At a celebration of the Russian Orthodox New Year on Tuesday, Prime Minister Dmitry Medvedev chose a grim message, the sarcasm of which left his audience on edge. But, then, Medvedev probably knew what Wednesday would bring—the resignation of his entire government—and the audience did not.
Putin’s Power Play: Shuffle the Cabinet But Keep Command
On national television, the prime minister read at length from Anton Chekhov’s story, “A Night in the Cemetery,” which suggests with ironic wit that celebrating the coming of the New Year is a foolish pursuit, unworthy of a properly functioning mind, since “every coming year is as bad as the previous one,” and the newest year is bound to be even worse. Instead of celebrating the New Year, Chekhov wrote—and Medvedev read—one should suffer, cry and attempt suicide. Every new year brings you closer to death, makes you poorer, your bald spots larger and your wife older, he said.
Medvedev’s sour greetings brought on some awkward laughs and sparse applause from confused Russian bureaucrats in the studio audience, most of whom remained stone-faced. The prime minister seemed nervous and almost dropped his papers at the end of the speech.
Then Wednesday dawned, and Russian President Vladimir Putin in his annual state of the nation address proposed a constitutional overhaul. It supposedly is designed to boost the powers of parliament and the cabinet, but more likely is intended to give Putin, 67, a firm grip on the country for many more years, even decades, to come.
A few hours later, Medvedev submitted his resignation, and his entire cabinet submitted theirs as well. And while some of them may stay on, Medvedev, who once served a term as Putin’s placeholder president, will move to a previously nonexistent post.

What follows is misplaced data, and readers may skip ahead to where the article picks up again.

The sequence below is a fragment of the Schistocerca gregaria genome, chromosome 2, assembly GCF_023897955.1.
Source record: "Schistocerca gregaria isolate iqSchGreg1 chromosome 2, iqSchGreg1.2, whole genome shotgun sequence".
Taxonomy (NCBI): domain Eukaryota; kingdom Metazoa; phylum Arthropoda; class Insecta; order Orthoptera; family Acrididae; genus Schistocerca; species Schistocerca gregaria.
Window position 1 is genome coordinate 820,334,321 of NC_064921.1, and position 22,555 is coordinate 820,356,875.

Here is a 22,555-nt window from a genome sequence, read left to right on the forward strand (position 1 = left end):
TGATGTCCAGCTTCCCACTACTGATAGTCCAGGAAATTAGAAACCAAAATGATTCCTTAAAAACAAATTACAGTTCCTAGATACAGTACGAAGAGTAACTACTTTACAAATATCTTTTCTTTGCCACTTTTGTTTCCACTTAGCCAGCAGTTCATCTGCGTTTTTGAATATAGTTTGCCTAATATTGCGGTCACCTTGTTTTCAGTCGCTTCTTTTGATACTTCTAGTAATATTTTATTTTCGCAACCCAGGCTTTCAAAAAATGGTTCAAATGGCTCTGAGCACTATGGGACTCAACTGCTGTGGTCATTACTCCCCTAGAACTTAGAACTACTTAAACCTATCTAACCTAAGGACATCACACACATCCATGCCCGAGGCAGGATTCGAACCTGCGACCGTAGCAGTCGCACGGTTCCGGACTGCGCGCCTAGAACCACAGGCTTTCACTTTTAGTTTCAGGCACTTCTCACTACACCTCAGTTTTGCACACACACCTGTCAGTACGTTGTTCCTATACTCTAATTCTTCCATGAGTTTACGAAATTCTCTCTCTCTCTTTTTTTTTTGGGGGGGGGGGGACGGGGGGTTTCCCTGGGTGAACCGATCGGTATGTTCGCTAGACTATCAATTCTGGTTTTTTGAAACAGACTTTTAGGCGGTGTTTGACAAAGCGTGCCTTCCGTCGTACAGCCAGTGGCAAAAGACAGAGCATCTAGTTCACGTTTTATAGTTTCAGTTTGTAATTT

Putin offered the prime minister slot to Mikhail Mishustin, the head of the Russian Tax Service, who has been described as “the taxman of the future,” digitally acquiring receipts of every transaction in Russia within 90 seconds.
It’s unclear whether Mishustin will be a placeholder technocrat or assume other responsibilities currently known only to Putin. But in his annual address, Putin articulated the need to identify any persons with current or former double citizenships and foreign holdings, eliminating them from government service. Mishustin might become instrumental in such a reshuffling of Russia’s power elites, who are perceived to be unpatriotic by maintaining residences or bank accounts abroad. The added pressure will also give Putin further leverage over them.
In the past, Putin and Medvedev have choreographed moves that allowed Putin to remain in charge under different titles, swapping places to circumvent term limits.
This time around, Medvedev will assume a newly created position as the Deputy Chairman of the Security Council and all current ministers will remain in an acting capacity until a new government is appointed.
Meanwhile, the leader of Chechnya in Russia’s volatile North Caucasus region, Ramzan Kadyrov has declared himself to be “temporarily incapacitated,” relegating his duties to the current prime minister of Chechnya, Muslim Khuchiyev.